Thyroid imaging is indicated to evaluate congenital hypothyroidism during newborn screening or in cases of a palpable thyroid mass in children and adolescents. This pictorial essay reviews the ultrasonography (US) of thyroid diseases in children and adolescents, including normal thyroid gland development, imaging features of congenital thyroid disorders (dysgenesis, [aplasia, ectopy, hypoplasia], dyshormonogenesis, transient hypothyroidism, thyroglossal duct cyst), diffuse thyroid disease (Grave's disease, Hashimoto's thyroiditis, and suppurative thyroiditis), and thyroid nodules. The primary imaging modalities for evaluating thyroid diseases are US and radionuclide scintigraphy. Additionally, US can be used to guide aspiration of detected nodules.

  11. DOSE-DEPENDENT REDUCTIONS IN SPATIAL LEARING AND SYNAPTIC FUNCTION IN THE DENTATE GYRUS OF ADULT RATS FOLLOWING DEVELOPMENTAL THYROID HORMONE INSUFFICIENCY.

    Science.gov (United States)

    The EPA must evaluate the risk of exposure of the developing brain to chemicals with the potential to disrupt thyroid hormone homeostasis. The existing literature identifies morphological and neurochemical indices of severe neonatal hypothyroidism in the early postnatal period i...

  12. The clinician and the thyroid

    International Nuclear Information System (INIS)

    Biersack, H.J.; Hotze, A.

    1991-01-01

    The goiter prevalence in iodine-deficient regions is up to 25%-54%. The most frequent disease in these endemic areas is non-toxic goiter, which is, however, oftentimes connected with autonomously functioning thyroid tissue leading to borderline or overt hyperthyroidism. Other thyroid diseases like cancer, thyroiditis and hypothyroidism play only a miner role in a thyroid clinic, while cases of Graves' disease may be observed more frequently. The most cost-effective tools to evaluate thyroid patients are the hand, ear and mouth of the thyroid clinician. The differential diagnosis of thyroid disorders may be evaluated by a battery of diagnostic tools like in-vitro tests and high performance imaging modalities. Once the diagnosis is established, the appropriate therapeutic procedures (drugs, radioiodine, surgery) have to be chosen. This review should be considered as a guideline for the diagnosis and treatment of thyroid diseases. In addition, special problems concerning elderly patients and pregnant women are discussed, including the differential diagnosis of thyroid diseases. (orig.)

  13. Comparison of the dose results in whole body and thyroid caused by 131 I using the software AIDE, DOSINT and ACCUSCAN

    International Nuclear Information System (INIS)

    Quintero P, E.; Alfaro L, M.M.

    2006-01-01

    Due to the sharp incorporation of 3.7 MBq of 131 I via oral for a patient, with the purpose of obtaining a thyroid gamma gram, it makes later a pursuit on to carry out the calculation of effective dose committed using the software AIDE, DOSINT and Accuscan that possesses the National Institute of Nuclear Research (ININ) and to compare the results of these. For this study it was carried out a pursuit of the biokinetic behavior of the radioisotope in the patient's body, measuring the activity with a whole-body counter of vertical sweeping, Canberra, model Accuscan Canberra trademark. The calibration of the system it was carried out using a RMC-II Canberra trademark phantom. The patient was accounted to different intervals of time starting from April 5 up to June 30, 2005. The Accuscan II program Canberra trademark, it was acquired with the whole-body system in 1992 by the ININ. The DOSINT program was elaborated by the National Commission of Nuclear Safety and Safeguards of Mexico and proportionate to the ININ in 2000. So much the DOSINT program as the Accuscan are based on the ICRP-26/30. The AIDE program was provided by the IAEA through the project IAEA-ARCAL-RLA/9/049-LXXVII - Harmonization of procedures of internal dosimetry in 2005. This program is based on the ICRP-78. The present activity in the urine was measured later starting from the third day of the incorporation of 131 I to different intervals of time until the 87 th day. The measurements were carried out using a gamma spectrometer with a Ge Hp detector and beryllium window, with 27.4% of relative efficiency and graduate armor-plating. The calibration of the system it was carried out using a multi nuclides pattern packed in Marinelli geometry of 0.5 L, prepared by the Laboratory of Radioactive Patterns (LPR) of the INlN starting from a certified solution. (Author)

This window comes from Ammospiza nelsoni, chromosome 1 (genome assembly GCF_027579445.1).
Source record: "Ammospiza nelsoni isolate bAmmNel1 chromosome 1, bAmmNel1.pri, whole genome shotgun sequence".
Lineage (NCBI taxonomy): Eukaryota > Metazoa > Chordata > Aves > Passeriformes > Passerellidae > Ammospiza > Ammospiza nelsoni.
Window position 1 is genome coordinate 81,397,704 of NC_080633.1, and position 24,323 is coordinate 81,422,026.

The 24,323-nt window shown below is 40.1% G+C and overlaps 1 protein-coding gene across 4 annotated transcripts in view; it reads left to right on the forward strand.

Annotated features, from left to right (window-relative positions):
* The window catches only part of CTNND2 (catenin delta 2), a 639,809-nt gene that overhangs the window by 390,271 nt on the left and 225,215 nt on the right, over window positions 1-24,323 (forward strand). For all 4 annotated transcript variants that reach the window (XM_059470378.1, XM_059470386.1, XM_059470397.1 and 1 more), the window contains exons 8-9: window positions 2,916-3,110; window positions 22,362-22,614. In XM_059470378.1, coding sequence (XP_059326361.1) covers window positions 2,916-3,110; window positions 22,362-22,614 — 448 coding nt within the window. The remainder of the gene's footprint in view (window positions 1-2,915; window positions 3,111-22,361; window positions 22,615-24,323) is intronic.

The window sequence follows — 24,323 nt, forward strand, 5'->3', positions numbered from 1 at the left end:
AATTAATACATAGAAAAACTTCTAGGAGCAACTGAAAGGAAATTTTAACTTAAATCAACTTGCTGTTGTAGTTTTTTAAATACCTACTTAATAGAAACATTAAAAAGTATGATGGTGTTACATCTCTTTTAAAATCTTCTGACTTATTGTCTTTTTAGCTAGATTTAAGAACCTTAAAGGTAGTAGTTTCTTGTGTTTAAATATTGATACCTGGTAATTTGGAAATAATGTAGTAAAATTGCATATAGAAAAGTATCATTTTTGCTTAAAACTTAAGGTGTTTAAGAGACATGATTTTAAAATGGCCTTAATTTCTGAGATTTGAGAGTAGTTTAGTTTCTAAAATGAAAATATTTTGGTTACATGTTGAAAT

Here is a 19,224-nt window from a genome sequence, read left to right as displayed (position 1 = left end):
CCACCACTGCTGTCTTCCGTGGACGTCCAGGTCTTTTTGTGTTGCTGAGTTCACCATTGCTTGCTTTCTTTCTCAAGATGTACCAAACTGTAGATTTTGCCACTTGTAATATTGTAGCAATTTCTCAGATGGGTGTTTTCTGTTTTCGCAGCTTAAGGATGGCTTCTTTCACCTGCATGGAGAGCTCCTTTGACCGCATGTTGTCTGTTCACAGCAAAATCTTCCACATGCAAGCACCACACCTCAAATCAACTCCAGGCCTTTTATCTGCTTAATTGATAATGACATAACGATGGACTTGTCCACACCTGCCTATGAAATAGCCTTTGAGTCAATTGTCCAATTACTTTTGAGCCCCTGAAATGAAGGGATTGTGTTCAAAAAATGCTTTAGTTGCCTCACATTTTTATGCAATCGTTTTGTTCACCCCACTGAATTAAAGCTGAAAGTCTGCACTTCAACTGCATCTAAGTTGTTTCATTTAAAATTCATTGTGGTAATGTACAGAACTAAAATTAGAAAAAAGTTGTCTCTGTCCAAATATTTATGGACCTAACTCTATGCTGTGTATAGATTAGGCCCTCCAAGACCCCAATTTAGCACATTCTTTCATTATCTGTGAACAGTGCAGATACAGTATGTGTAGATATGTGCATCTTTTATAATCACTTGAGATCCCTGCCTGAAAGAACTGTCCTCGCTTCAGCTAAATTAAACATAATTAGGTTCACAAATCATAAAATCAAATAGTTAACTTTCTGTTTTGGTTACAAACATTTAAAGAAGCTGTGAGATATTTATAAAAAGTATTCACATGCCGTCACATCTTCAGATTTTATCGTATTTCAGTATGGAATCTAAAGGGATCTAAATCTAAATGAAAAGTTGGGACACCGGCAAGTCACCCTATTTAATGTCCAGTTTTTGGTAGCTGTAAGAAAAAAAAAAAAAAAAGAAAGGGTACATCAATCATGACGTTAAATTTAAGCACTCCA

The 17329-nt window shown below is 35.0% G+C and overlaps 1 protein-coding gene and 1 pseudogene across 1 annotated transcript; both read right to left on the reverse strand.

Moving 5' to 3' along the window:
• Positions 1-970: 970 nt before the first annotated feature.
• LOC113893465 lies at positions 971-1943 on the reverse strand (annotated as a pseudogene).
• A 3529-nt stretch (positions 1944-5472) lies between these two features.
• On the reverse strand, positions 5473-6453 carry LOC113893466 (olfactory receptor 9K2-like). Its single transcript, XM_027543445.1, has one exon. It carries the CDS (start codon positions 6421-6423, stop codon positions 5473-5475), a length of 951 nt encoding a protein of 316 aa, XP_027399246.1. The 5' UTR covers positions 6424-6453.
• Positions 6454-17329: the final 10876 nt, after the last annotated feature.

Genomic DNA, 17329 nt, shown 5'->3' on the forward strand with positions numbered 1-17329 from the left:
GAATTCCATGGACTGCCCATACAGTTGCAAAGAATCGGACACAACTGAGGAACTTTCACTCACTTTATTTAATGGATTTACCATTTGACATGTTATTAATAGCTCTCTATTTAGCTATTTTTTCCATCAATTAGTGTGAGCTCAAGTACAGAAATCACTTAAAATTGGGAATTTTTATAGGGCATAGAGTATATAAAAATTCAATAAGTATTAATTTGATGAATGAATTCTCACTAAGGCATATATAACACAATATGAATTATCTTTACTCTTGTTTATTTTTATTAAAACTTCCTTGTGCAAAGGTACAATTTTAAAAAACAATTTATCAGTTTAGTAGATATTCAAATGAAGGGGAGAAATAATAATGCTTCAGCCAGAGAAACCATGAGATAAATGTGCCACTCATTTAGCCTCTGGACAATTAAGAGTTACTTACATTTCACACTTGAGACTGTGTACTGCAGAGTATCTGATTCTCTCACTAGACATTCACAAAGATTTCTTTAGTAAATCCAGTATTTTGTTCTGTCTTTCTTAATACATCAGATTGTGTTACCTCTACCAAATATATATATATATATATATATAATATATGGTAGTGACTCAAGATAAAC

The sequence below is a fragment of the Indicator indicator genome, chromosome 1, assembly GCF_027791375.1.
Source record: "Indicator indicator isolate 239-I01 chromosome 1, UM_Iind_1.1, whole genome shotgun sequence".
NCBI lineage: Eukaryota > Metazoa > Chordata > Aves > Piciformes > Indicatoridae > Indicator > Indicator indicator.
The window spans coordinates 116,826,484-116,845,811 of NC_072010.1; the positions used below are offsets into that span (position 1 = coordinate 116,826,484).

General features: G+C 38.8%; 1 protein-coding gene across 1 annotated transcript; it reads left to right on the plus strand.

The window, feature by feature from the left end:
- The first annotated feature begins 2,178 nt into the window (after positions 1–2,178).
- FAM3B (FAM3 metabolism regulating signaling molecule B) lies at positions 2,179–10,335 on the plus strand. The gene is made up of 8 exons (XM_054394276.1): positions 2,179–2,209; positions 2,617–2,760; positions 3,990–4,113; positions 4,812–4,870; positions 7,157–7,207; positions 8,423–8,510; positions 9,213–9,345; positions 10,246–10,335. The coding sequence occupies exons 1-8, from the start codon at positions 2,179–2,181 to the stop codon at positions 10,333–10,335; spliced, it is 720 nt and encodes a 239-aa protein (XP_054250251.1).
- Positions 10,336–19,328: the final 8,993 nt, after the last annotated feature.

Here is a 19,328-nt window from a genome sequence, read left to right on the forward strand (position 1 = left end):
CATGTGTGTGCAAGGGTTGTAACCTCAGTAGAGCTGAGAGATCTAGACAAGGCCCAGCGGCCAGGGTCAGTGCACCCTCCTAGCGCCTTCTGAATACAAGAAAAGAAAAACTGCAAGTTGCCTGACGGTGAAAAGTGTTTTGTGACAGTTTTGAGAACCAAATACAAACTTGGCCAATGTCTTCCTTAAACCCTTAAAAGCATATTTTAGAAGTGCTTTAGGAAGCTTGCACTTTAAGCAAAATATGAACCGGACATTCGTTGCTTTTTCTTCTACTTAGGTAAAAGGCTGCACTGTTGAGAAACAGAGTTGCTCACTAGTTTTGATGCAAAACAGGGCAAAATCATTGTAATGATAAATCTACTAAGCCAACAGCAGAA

14. Papillary adenocarcinoma of thyroid in a patient with right ...

    African Journals Online (AJOL)

    Ectopic thyroid is a rare entity in the study of thyroid disease. The occurrence of ectopic thyroid tissue as amass in the submandibular region is even rarer. To report a case of papillary adenocarcinoma of thyroid within a right submandibularmass in a 67 year-old man.Additionally this is to alert doctors on the possibility of the ...

  15. Differentials or integrals: pluses and minuses in their application to additive dose techniques

    International Nuclear Information System (INIS)

    Lyons, R.G.; Tan, S.M.

    2000-01-01